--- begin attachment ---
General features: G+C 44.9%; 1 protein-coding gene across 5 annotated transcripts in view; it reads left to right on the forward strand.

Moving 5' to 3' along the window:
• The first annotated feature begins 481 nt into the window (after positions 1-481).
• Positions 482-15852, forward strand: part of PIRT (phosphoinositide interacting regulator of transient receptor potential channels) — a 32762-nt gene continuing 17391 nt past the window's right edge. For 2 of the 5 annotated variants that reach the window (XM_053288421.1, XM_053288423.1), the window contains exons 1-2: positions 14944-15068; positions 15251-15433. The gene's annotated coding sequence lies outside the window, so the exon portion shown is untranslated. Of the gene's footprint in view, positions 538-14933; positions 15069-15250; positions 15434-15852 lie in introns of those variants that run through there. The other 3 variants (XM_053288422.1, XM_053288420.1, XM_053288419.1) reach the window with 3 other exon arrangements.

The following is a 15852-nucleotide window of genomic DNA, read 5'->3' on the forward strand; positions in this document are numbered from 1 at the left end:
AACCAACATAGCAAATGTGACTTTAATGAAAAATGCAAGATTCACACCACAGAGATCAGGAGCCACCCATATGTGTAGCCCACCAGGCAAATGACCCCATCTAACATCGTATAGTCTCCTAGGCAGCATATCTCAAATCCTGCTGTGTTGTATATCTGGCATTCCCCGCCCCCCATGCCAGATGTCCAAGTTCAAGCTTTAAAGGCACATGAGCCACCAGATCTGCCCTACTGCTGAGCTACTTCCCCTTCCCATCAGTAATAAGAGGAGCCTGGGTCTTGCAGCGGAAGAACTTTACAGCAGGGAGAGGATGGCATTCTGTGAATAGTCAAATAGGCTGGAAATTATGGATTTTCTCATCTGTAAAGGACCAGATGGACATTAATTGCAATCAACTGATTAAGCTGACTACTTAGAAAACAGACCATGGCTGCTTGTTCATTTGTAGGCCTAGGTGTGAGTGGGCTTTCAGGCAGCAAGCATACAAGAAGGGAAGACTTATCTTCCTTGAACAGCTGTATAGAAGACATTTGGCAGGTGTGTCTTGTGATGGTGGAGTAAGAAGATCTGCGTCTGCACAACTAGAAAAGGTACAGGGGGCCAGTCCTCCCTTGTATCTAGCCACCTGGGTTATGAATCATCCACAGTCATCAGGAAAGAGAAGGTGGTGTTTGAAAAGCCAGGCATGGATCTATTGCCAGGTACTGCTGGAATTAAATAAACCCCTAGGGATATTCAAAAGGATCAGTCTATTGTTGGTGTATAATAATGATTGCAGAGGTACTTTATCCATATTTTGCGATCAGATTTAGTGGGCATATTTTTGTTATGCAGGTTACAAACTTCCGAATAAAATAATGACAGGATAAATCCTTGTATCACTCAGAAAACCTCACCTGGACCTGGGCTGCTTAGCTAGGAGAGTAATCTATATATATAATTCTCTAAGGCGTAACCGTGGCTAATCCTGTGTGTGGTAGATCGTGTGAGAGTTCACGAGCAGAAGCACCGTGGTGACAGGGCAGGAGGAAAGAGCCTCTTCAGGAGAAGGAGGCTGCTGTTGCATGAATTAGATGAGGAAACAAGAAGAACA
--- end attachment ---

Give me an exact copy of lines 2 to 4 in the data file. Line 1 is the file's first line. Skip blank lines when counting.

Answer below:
Moving 5' to 3' along the window:
• The first annotated feature begins 481 nt into the window (after positions 1-481).
• Positions 482-15852, forward strand: part of PIRT (phosphoinositide interacting regulator of transient receptor potential channels) — a 32762-nt gene continuing 17391 nt past the window's right edge. For 2 of the 5 annotated variants that reach the window (XM_053288421.1, XM_053288423.1), the window contains exons 1-2: positions 14944-15068; positions 15251-15433. The gene's annotated coding sequence lies outside the window, so the exon portion shown is untranslated. Of the gene's footprint in view, positions 538-14933; positions 15069-15250; positions 15434-15852 lie in introns of those variants that run through there. The other 3 variants (XM_053288422.1, XM_053288420.1, XM_053288419.1) reach the window with 3 other exon arrangements.